Air traffic control recordings obtained by the Middle East Eye suggest British, French, Italian and US forces have been coordinating air strikes in support of renegade Libyan general Khalifa Haftar.
The leaked tapes, which could indicate the countries are helping Haftar fight rebels in the east, appeared to confirm that a joint operations base exists – something which the London-based media organisation has previously reported.
“What’s clear is that Western forces are helping Haftar coordinate air strikes in eastern Libya, which is where his base of control is. But the targets there aren’t actually Islamic State of Iraq and the Levant (ISIL, also known as ISIS),” Karim el Bar, the journalist who reported the story, told Al Jazeera.
“They [the targets] are his [Haftar’s] political enemies – some of whom are Islamists, some of whom have other political affiliations … he’s undermining the government in Tripoli.”
Conversations between Libyan pilots and the air traffic controllers at Benina airbase, one of Haftar’s vital military facilities, can be heard in the leaked audio, in both Arabic and English. French, Italian, American and British accents are audible.
Haftar helped former Libyan leader Muammar Gaddafi seize power in 1969 and was once a key figure in the army before being exiled to the US in the late 1980s. He spent the next several decades plotting to oust Gaddafi.
Last year, Haftar launched a self-declared campaign to drive armed groups from Libya’s second biggest city, Benghazi. He has refused to support a UN-backed unity government, based in the capital Tripoli, because his forces were once loyal to a rival government.
“The government in Tripoli is launching an offensive in Sirte against ISIL, and so we have this bizarre situation where Western governments are diplomatically and publicly supporting the government in Tripoli, but then their militaries are supporting Haftar in the east,” el Bar said.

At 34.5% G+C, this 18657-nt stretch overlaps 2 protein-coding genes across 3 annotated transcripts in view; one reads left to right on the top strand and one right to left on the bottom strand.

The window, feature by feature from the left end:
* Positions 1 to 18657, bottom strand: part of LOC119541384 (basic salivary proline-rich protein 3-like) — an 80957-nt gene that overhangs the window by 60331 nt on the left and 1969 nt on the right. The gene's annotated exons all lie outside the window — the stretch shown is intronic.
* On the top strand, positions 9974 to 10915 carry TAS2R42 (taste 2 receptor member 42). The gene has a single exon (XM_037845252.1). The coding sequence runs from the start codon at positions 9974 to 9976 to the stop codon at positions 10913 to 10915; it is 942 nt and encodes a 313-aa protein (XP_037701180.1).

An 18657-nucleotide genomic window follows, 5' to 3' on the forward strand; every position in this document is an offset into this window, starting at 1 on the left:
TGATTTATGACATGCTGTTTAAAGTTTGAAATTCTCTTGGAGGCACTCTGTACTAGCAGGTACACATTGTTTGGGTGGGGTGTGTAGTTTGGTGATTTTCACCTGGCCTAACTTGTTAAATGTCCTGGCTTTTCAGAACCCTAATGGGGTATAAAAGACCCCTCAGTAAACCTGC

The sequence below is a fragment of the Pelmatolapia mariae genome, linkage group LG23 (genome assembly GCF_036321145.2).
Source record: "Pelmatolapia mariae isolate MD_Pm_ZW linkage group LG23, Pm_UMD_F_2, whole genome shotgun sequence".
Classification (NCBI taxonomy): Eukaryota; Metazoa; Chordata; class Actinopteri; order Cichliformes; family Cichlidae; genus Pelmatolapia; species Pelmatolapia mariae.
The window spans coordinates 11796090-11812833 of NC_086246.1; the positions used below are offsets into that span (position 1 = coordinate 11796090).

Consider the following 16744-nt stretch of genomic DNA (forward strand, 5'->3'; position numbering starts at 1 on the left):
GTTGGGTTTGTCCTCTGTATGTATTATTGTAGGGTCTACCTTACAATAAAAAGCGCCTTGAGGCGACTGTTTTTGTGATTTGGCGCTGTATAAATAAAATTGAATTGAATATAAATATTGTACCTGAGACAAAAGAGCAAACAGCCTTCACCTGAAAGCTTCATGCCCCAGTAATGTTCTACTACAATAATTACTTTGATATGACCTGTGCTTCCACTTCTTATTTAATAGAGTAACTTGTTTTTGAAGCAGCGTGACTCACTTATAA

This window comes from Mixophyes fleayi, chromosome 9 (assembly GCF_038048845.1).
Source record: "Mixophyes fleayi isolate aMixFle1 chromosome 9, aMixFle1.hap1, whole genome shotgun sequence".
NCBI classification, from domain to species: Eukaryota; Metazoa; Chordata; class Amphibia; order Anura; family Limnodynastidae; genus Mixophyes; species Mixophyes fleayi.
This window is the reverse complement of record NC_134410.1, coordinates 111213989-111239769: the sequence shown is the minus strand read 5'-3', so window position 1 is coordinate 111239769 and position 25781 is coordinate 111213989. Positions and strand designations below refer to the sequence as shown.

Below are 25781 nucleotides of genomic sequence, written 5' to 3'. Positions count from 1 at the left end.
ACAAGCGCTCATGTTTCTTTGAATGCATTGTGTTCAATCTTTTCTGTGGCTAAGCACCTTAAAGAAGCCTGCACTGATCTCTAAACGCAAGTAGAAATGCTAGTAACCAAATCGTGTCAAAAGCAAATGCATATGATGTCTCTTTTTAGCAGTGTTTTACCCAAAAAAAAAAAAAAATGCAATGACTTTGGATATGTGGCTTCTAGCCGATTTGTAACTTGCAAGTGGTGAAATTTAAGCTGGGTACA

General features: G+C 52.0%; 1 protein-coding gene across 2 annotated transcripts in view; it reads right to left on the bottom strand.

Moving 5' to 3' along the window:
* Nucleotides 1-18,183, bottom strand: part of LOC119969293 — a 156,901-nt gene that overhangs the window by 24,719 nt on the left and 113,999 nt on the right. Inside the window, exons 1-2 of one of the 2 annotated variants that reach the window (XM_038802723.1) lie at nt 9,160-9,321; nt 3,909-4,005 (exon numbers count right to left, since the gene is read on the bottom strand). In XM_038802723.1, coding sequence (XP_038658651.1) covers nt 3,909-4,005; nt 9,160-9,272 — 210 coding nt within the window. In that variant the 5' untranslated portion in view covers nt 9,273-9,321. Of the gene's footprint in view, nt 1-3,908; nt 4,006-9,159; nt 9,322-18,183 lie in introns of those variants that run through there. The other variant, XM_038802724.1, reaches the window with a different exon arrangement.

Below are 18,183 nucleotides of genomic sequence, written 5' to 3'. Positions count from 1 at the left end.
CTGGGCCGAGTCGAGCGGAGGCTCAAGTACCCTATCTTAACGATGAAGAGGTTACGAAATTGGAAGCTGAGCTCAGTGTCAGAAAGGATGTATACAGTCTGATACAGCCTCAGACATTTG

The leak could cause diplomatic headaches for the countries implicated, in light of Haftar’s refusal to support the unity government.
Forces loyal to the general have also been accused of fighting groups taking part in the Western-backed campaign against ISIL.
“Benghazi, good morning, Ascot 9908,” says a man with a British accent, in one of the recordings. “Ascot 9908, just letting you know we are in contact with Benghazi airfield.”
French and Italian operators appear to be directing air traffic in most recordings.
Pilots with American accents also feature, using the call signals “Bronco 71” and “Mustang 99” – both are names of American cars.
After participating in the Libyan revolution in 2011 and Gaddafi’s overthrow, Haftar faded into the background until February 2014, when he called on Libyans to rise up against the General National Congress (GNC) – the newly elected parliament.
Then, at the time of his dramatic televised address, groups such as the al-Qaeda affiliate Ansar al-Sharia had taken over Libya’s second city of Benghazi and its surrounding towns and villages, fighting a war against military, police and public officials.
In May 2014, he launched Operation Dignity to combat what he called hard-line militias in and around the city. In March 2015, Libya’s newly elected House of Representatives, which replaced the GNC, appointed him the commander of the Libyan National Army.
In the past two years, forces loyal to Haftar have pushed armed groups out of Benghazi to as far as Derna, 250km to the city’s east.
But his potential role in any future national military has been one of the biggest roadblocks in attempts to achieve Libyan unity.
He is reportedly unhappy with the line-up of the UN-brokered Government of National Accord because responsibility for security has been given to another officer, Ibrahim al-Barghathi.
Several reports since the beginning of Operation Beginning suggest that Haftar receives considerable support from foreign backers, the UAE and Egypt in particular.
Some analysts say that his foreign backing has made him less willing to compromise on a unity government.
Now, as the UN-backed government attempts to route ISIL out of its stronghold in Sirte, Haftar has been accused of pursuing a separate war against a group that helped push ISIL out of Derna last year.
The Shura Council of Mujahideen in Derna – an anti-ISIL Islamist coalition – was key in last year’s fight in the port city. The UN Support Mission in Libya condemned Haftar’s air strikes there and warned that the resulting civilian casualties could constitute a war crime.
“Basically he doesn’t want to have any rivals in the east and he considers everyone, even loosely associated with political Islam, as terrorists,” Libya specialist Mattia Toaldo, a senior policy fellow with the European Council on Foreign Relations, told Middle East Eye. “Much like his Egyptian patrons.”
The Middle East Eye’s el Bar told Al Jazeera: “You have to wonder why Western governments are supporting him if he’s not going directly after ISIL. If you’re going to have political reconciliation in the country, you’re going to have to bring these groups [that Haftar is targeting] in.”